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Comets may be spawned when mum breaks up [circling the wagons cont'd]
New Scientist ^ | Saturday, July 26, 2008 | David Shiga

Posted on 07/27/2008 9:57:14 AM PDT by SunkenCiv

Are comets born in great swarms? The puzzling abundance of comets in short solar orbits has led a pair of astronomers to suggest that they are fragments of larger bodies that crumbled as they entered the inner solar system.

Short-period comets take less than 200 years to circle the sun and are thought to originate in the Kuiper belt of icy objects beyond Neptune. Some Kuiper-belt objects (KBOs) are in vulnerable orbits that allow the gravity of the outer planets to tug them inwards, where the sun's heat turns them into comets.

However, there seem to be too few KBOs in these vulnerable orbits to maintain the 10,000-strong population of short-period comets, which is continually thinned as they burn out, fall into the sun or get ejected from the solar system. When Kathryn Volk and Renu Malhotra at the University of Arizona in Tucson calculated the rate at which Kuiper-belt objects should be drawn inwards, their result was just 1/500th of the rate needed (The Astrophysical Journal, in press).

This disparity would disappear if some of the largest KBOs crumble into 100 to 1000 pieces as they are drawn into the inner solar system. The idea is supported by the fact that comets have been seen to break up from the stress of encounters with planets. "Comets are thought generally to be pretty fragile," Malhotra says.

Alternatively, small KBOs in more stable orbits may be so numerous that they contribute the lion's share of comets, even though a smaller fraction of them are nudged our way. Luke Dones of the Southwest Research Institute in Boulder, Colorado, favours this theory. "I know of no evidence that comets can break into 100 or 1000 pieces," he says.

(Excerpt) Read more at ...

TOPICS: Astronomy; Science
KEYWORDS: catastrophism; comets; kbo; kuiperbeltobjects; tvf; vanflandern; xplanets

Title: The Scattered Disk as the source of the Jupiter Family comets

Authors: Kathryn Volk, Renu Malhotra (Lunar and Planetary Laboratory, University of Arizona)

(Submitted on 26 Feb 2008 (v1), last revised 11 Jul 2008 (this version, v2))

Abstract: The short period Jupiter family comets (JFCs) are thought to originate in the Kuiper Belt; specifically, a dynamical subclass of the Kuiper Belt known as the `scattered disk' is argued to be the dominant source of JFCs. However, the best estimates from observational surveys indicate that this source may fall short by more than two orders of magnitude the estimates obtained from theoretical models of the dynamical evolution of Kuiper belt objects into JFCs. We re-examine the scattered disk as a source of the JFCs and make a rigorous estimate of the discrepancy. We find that the uncertainties in the dynamical models combined with a change in the size distribution function of the scattered disk at faint magnitudes (small sizes) beyond the current observational limit offer a possible but problematic resolution to the discrepancy. We discuss several other possibilities: that the present population of JFCs is a large fluctuation above their long term average, that larger scattered disk objects tidally break-up into multiple fragments during close planetary encounters as their orbits evolve from the trans-Neptune zone to near Jupiter, or that there are alternative source populations that contribute significantly to the JFCs. Well-characterized observational investigations of the Centaurs, objects that are transitioning between the trans-Neptune Kuiper belt region and the inner solar system, can test the predictions of the non-steady state and the tidal break-up hypotheses. The classical and resonant classes of the Kuiper belt are worth re-consideration as significant additional or alternate sources of the JFCs.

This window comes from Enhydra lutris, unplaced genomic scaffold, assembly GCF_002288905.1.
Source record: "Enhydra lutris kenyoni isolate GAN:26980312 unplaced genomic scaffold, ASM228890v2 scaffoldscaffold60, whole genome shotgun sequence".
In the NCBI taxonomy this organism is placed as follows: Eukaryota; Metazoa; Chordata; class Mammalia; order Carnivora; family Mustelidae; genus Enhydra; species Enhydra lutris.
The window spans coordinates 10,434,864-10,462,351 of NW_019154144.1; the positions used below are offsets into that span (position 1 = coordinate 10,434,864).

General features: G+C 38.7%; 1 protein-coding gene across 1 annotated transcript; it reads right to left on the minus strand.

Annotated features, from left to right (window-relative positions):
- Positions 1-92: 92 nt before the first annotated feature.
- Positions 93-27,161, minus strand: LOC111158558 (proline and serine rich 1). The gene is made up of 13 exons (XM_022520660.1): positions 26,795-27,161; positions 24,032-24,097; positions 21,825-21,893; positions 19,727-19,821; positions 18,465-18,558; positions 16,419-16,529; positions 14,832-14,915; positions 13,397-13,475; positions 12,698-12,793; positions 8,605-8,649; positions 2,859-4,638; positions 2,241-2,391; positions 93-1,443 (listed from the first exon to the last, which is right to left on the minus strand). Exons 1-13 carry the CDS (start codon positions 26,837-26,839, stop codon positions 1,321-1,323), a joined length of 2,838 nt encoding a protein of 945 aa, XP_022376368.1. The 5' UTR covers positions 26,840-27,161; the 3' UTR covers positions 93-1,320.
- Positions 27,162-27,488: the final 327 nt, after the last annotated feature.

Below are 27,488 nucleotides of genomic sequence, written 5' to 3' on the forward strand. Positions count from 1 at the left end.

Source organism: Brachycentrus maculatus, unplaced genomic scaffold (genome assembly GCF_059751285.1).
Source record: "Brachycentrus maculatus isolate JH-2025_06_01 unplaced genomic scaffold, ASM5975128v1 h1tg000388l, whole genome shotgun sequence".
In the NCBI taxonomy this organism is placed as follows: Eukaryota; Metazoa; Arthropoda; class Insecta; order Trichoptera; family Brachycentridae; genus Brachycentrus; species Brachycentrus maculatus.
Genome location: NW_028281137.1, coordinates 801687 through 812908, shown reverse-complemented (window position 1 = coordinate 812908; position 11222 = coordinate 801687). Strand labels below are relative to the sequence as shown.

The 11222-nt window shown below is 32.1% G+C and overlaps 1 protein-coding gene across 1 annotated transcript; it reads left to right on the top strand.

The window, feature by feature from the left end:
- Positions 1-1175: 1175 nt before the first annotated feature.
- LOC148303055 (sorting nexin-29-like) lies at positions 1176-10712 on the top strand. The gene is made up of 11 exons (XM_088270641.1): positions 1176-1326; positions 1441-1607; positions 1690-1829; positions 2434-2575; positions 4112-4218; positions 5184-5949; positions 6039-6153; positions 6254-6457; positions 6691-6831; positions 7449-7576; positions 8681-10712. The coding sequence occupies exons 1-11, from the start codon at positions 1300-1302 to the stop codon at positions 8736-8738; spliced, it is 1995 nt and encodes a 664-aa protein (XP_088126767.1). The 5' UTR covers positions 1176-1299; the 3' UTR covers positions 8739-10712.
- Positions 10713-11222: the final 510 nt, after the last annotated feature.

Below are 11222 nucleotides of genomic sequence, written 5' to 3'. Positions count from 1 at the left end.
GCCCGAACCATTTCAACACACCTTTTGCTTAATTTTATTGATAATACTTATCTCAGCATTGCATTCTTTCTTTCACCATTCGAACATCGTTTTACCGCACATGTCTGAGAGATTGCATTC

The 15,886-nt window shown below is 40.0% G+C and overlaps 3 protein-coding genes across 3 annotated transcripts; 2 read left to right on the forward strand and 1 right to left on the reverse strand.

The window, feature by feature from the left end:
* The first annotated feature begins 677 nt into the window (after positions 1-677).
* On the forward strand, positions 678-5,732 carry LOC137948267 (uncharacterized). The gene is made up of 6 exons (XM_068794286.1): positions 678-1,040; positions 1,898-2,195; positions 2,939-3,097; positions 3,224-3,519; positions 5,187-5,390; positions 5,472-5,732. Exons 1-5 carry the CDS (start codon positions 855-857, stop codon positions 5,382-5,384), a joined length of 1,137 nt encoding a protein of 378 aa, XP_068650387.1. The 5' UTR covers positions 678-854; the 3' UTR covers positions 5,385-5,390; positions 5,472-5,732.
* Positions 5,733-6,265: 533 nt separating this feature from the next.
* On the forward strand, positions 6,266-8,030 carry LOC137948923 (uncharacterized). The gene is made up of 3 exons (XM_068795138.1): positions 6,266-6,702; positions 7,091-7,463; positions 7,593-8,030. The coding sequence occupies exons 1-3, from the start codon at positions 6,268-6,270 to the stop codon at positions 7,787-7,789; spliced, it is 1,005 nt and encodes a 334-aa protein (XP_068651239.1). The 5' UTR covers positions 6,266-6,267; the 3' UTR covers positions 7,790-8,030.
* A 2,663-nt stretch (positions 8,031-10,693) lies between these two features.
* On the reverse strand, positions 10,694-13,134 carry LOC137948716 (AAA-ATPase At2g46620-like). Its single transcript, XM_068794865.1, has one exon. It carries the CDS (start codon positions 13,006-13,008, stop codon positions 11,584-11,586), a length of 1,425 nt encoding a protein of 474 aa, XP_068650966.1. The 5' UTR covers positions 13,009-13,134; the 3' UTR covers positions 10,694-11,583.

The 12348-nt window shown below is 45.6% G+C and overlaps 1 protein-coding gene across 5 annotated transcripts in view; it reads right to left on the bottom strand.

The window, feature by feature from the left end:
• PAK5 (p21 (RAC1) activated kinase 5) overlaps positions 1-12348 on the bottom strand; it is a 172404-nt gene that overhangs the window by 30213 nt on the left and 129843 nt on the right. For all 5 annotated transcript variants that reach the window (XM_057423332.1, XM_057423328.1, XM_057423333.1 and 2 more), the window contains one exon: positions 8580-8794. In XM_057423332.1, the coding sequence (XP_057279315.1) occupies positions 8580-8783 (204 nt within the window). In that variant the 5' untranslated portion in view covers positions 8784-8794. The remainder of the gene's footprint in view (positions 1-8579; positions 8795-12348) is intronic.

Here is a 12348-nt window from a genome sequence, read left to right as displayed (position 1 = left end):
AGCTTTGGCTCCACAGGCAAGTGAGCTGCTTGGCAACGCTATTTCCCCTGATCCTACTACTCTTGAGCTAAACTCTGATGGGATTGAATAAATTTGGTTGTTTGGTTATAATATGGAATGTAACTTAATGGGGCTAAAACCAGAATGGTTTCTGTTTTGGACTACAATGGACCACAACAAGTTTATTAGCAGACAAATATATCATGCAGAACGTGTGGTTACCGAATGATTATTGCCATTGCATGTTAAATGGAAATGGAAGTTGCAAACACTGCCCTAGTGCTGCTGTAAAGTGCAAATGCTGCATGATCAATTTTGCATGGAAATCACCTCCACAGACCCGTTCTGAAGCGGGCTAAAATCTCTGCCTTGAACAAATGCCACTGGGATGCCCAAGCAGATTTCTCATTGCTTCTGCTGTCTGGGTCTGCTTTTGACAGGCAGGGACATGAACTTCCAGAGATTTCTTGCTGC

Comments: 33 pages, 6 figures. Revised Content. To be published in The Astrophysical Journal
Subjects: Astrophysics (astro-ph)
Cite as: arXiv:0802.3913v2 [astro-ph]

Submission history
From: Kathryn Volk [view email]
[v1] Tue, 26 Feb 2008 21:30:44 GMT (33kb)
[v2] Fri, 11 Jul 2008 17:39:44 GMT (36kb)
1 posted on 07/27/2008 9:57:14 AM PDT by SunkenCiv
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Comet/Asteroid Impacts and Human Society Comet/Asteroid Impacts
and Human Society

ed by Peter T. Bobrowsky
and Hans Rickman

intro (PDF)
due to links here

2 posted on 07/27/2008 9:57:52 AM PDT by SunkenCiv ( updated Friday, May 30, 2008)
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To: 75thOVI; aimhigh; Alice in Wonderland; AndrewC; aristotleman; Avoiding_Sulla; BenLurkin; Berosus; ..
· join · view topics · view or post blog · bookmark · post new topic ·

3 posted on 07/27/2008 9:58:51 AM PDT by SunkenCiv ( updated Friday, May 30, 2008)
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To: KevinDavis; annie laurie; garbageseeker; Knitting A Conundrum; Viking2002; Ernest_at_the_Beach; ...
Comet focussing has been suggested as evidence of a large, undiscovered outer planet.
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4 posted on 07/27/2008 10:00:17 AM PDT by SunkenCiv ( updated Friday, May 30, 2008)
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Title: The Origin and Evolution of the Comets and Other Small Bodies in the Solar System

Authors: Vsekhsvyatskij, S. K.

Journal: The Motion, Evolution of Orbits, and Origin of Comets; Proceedings from IAU Symposium no. 45, held in Leningrad, U.S.S.R., August 4-11, 1970. Edited by Gleb Aleksandrovich Chebotarev, E. I. Kazimirchak-Polonskaia, and B. G. Marsden. International Astronomical Union Symposium no. 45, Dordrecht, Reidel, p.413

Bibliographic Code: 1972IAUS...45..413V

5 posted on 12/09/2010 6:51:17 PM PST by SunkenCiv (The 2nd Amendment follows right behind the 1st because some people are hard of hearing.)
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